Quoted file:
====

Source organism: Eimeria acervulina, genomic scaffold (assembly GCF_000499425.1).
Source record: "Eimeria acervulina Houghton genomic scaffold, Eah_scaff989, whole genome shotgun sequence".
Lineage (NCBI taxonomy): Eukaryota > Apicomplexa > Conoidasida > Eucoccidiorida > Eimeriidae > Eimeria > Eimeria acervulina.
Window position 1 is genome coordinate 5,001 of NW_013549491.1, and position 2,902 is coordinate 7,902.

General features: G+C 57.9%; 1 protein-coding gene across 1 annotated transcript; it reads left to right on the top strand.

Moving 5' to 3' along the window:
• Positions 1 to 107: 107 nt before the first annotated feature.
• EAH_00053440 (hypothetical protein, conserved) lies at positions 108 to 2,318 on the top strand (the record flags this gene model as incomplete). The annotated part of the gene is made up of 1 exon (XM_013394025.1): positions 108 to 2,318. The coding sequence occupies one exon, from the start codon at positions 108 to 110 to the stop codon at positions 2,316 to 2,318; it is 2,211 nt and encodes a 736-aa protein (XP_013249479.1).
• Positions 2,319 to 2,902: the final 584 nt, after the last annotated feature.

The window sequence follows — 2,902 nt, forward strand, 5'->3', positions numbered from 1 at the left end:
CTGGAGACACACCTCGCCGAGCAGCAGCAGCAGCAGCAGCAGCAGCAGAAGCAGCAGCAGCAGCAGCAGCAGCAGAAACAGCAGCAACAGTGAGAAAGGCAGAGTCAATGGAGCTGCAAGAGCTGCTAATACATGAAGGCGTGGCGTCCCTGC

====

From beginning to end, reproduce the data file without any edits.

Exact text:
Source organism: Eimeria acervulina, genomic scaffold (assembly GCF_000499425.1).
Source record: "Eimeria acervulina Houghton genomic scaffold, Eah_scaff989, whole genome shotgun sequence".
Lineage (NCBI taxonomy): Eukaryota > Apicomplexa > Conoidasida > Eucoccidiorida > Eimeriidae > Eimeria > Eimeria acervulina.
Window position 1 is genome coordinate 5,001 of NW_013549491.1, and position 2,902 is coordinate 7,902.

General features: G+C 57.9%; 1 protein-coding gene across 1 annotated transcript; it reads left to right on the top strand.

Moving 5' to 3' along the window:
• Positions 1 to 107: 107 nt before the first annotated feature.
• EAH_00053440 (hypothetical protein, conserved) lies at positions 108 to 2,318 on the top strand (the record flags this gene model as incomplete). The annotated part of the gene is made up of 1 exon (XM_013394025.1): positions 108 to 2,318. The coding sequence occupies one exon, from the start codon at positions 108 to 110 to the stop codon at positions 2,316 to 2,318; it is 2,211 nt and encodes a 736-aa protein (XP_013249479.1).
• Positions 2,319 to 2,902: the final 584 nt, after the last annotated feature.

The window sequence follows — 2,902 nt, forward strand, 5'->3', positions numbered from 1 at the left end:
CTGGAGACACACCTCGCCGAGCAGCAGCAGCAGCAGCAGCAGCAGCAGAAGCAGCAGCAGCAGCAGCAGCAGCAGAAACAGCAGCAACAGTGAGAAAGGCAGAGTCAATGGAGCTGCAAGAGCTGCTAATACATGAAGGCGTGGCGTCCCTGC